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TMP alum assumes the mantle




He has taught physics and math and accounting at the college level.

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He has taught physics and math and accounting at the college level.

But one couldn't blame Chris Brull if he had a twinge of nervousness when he walked into Room 102 at Thomas More Prep-Marian High School last week.

Most of the walls in that bottom-floor room of the 81-year-old building are painted white and bare of any decoration, except for the north wall.

Hanging there above the blackboard for all the students to see are 10 championship trophies from Fort Hays State University's annual Math Relays.

Those all were won under the direction of longtime math teacher Gene Zimmer, who occupied Room 102 for the past 12 years after 23 years of teaching math at Kennedy Middle School.

There actually is an 11th championship trophy that belongs with that bunch, but the latest one won by Zimmer's crew -- in November -- is in the trophy case one floor above his classroom.

The only time a Zimmer-coached TMP team didn't win its division of the Math Relays was in 2007. That's because the relays were canceled that year because of renovations to FHSU's Memorial Union, the site of the event that has been ongoing for more than 50 years.

Zimmer was forced to retire abruptly approximately a week before the start of school this month because of health problems, leaving Principal Bill DeWitt scrambling to find a fill-in for Zimmer, who taught three classes of algebra II, as well as pre-calculus and college algebra.

"You can't replace Gene Zimmer," said DeWitt, who said Zimmer was his favorite teacher at Kennedy back in the mid- to late-1980s. "But we had to get someone to teach his classes."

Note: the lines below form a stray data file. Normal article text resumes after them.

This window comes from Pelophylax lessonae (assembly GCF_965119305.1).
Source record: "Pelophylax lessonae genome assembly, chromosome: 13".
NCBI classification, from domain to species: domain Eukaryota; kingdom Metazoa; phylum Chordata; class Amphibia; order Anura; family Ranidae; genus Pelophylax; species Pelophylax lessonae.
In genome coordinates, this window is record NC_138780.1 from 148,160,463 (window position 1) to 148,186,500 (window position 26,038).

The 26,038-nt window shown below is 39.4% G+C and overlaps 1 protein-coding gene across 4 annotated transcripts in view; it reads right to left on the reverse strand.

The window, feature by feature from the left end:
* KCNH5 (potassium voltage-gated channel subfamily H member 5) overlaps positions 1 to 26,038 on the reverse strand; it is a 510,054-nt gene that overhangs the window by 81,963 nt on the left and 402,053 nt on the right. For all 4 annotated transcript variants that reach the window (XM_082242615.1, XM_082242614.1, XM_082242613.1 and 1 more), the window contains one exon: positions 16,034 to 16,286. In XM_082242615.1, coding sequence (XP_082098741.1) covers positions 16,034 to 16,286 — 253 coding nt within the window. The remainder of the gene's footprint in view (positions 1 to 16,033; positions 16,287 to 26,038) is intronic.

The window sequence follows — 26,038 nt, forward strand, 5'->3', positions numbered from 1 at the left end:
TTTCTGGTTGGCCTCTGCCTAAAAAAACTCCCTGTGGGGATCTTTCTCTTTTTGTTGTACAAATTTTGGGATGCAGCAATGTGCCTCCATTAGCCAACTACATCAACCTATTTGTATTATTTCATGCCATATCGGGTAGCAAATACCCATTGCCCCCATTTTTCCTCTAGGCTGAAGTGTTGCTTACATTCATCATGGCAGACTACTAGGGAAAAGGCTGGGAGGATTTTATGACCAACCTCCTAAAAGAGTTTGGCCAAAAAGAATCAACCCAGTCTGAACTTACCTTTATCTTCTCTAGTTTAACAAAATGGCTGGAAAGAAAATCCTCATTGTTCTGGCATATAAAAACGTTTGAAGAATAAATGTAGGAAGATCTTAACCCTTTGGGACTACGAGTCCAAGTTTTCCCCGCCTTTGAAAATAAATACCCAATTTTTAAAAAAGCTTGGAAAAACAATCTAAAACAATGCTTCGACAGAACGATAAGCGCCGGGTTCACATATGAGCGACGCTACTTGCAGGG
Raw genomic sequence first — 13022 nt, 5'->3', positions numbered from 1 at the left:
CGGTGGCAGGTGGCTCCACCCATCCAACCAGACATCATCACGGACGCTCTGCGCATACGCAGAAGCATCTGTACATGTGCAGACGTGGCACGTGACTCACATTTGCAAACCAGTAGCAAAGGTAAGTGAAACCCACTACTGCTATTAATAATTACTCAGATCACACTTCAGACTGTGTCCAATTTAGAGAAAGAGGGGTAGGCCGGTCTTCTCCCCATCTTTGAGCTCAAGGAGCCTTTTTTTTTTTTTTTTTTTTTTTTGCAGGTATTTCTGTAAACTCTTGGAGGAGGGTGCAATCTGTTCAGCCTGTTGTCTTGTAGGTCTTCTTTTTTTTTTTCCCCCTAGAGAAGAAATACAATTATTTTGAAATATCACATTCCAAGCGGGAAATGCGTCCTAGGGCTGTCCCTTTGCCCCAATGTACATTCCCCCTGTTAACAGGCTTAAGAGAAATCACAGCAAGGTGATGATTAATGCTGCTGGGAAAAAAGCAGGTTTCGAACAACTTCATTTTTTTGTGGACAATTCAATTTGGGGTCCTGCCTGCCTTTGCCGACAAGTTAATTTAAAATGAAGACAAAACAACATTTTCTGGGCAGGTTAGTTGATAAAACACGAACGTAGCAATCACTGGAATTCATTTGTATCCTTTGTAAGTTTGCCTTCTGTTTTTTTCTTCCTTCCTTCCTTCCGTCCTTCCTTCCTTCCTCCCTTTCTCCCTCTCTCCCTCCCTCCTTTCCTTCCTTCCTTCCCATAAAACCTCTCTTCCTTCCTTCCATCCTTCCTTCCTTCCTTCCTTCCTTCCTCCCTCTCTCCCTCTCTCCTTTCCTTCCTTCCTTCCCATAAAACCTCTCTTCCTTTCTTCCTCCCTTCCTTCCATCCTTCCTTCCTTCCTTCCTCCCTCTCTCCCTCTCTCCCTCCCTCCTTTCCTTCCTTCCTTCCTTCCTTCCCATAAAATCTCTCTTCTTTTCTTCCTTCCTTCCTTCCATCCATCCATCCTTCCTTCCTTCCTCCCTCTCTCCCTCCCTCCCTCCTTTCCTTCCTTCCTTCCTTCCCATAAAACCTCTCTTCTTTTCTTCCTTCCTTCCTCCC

First, DeWitt called on Leroy Gnad, a popular math teacher for 43 years at TMP who retired in 2007.

"He is really enjoying his retirement, his grandkids," DeWitt said of Gnad. "But he was willing to help us out, come back until we found someone. He came down and grabbed some books."

In between time, DeWitt posted the job. He said he got several quality applicants, and at the same time he thought of Brull.

In addition to being a 1989 graduate of the school, Brull taught math for a year at TMP in the early 2000s before FHSU offered him a job in the physics department.

Now, Brull is back in the classroom, trying to carry on the rich math tradition at his alma mater.

"There's a lot of history hanging over your head when you're writing on the blackboard," Brull said.

Brull attended middle school in Ellis during Zimmer's tenure at Kennedy, so he never had Zimmer as a teacher.

But he has heard many stories about him. After all, his son, Jacob, competed in Math Relays under Zimmer last year.

"You listen how much he worked and how well he structured the things so everyone could get something out of his class," Brull said.

While math usually comes easy for the whizzes on the relay teams, Zimmer's greatest legacy might be his ability to make just about anyone understand math.

"He didn't just give it to you; you had to put some effort into it," Brull said. "But he made sure he made it possible for kids to succeed if they wanted to."

Carrie Ellard can attest to that.

Ellard has lived in Germany since her graduation from TMP in 2008 and was back visiting family this month and remembered Zimmer well from her high school days.

"He would always ask if everyone understood what he was saying," said Ellard, who suffers from attention deficit disorder and said math oftentimes was a struggle for her.

"He would always be there to help me, would work with me individually," Ellard said of Zimmer. "His door was always open."